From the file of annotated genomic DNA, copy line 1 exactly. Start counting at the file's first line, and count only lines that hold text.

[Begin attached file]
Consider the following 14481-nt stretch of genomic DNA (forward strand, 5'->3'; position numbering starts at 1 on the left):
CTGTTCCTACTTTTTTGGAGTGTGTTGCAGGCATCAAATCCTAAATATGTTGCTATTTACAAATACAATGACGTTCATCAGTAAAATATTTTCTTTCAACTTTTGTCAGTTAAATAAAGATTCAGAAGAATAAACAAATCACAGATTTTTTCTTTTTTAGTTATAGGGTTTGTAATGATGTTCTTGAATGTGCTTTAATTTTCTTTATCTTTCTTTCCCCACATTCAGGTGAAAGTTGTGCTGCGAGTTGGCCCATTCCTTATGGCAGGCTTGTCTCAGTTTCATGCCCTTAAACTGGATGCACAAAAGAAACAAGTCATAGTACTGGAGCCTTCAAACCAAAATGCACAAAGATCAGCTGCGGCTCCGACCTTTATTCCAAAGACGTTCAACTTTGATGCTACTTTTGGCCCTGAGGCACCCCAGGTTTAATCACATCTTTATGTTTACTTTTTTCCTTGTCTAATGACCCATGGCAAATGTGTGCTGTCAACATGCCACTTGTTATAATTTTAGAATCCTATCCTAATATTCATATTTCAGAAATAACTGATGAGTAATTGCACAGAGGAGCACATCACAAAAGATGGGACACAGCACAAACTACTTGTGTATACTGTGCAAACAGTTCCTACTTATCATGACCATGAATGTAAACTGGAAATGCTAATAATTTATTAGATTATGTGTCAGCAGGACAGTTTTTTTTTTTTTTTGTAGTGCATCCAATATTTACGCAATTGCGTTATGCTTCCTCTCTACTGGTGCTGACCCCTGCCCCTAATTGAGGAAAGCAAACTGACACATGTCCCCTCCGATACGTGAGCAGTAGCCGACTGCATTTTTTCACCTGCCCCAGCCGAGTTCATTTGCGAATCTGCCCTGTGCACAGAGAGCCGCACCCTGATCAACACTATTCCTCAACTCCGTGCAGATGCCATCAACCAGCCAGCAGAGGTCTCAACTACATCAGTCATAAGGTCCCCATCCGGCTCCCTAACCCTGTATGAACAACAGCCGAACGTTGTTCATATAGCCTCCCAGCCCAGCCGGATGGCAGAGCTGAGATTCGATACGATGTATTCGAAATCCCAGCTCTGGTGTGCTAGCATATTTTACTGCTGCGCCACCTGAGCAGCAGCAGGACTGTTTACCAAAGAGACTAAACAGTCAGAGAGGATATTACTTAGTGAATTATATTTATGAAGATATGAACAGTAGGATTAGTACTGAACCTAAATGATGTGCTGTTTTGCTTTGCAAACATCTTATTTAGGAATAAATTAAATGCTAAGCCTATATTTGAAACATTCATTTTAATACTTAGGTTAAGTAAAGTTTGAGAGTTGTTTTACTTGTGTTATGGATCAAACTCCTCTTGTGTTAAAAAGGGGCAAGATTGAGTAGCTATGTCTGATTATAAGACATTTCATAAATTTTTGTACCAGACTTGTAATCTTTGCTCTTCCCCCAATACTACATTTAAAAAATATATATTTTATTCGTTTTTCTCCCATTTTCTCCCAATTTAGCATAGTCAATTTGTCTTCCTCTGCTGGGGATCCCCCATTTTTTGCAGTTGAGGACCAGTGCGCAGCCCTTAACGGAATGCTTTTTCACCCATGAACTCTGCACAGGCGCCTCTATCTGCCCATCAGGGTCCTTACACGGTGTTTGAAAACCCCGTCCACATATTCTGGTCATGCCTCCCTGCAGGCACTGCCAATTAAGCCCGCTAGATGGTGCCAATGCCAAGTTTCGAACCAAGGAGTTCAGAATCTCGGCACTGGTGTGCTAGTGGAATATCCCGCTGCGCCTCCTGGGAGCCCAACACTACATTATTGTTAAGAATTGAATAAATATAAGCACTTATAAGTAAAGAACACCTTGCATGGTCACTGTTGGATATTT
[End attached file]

Consider the following 14481-nt stretch of genomic DNA (forward strand, 5'->3'; position numbering starts at 1 on the left):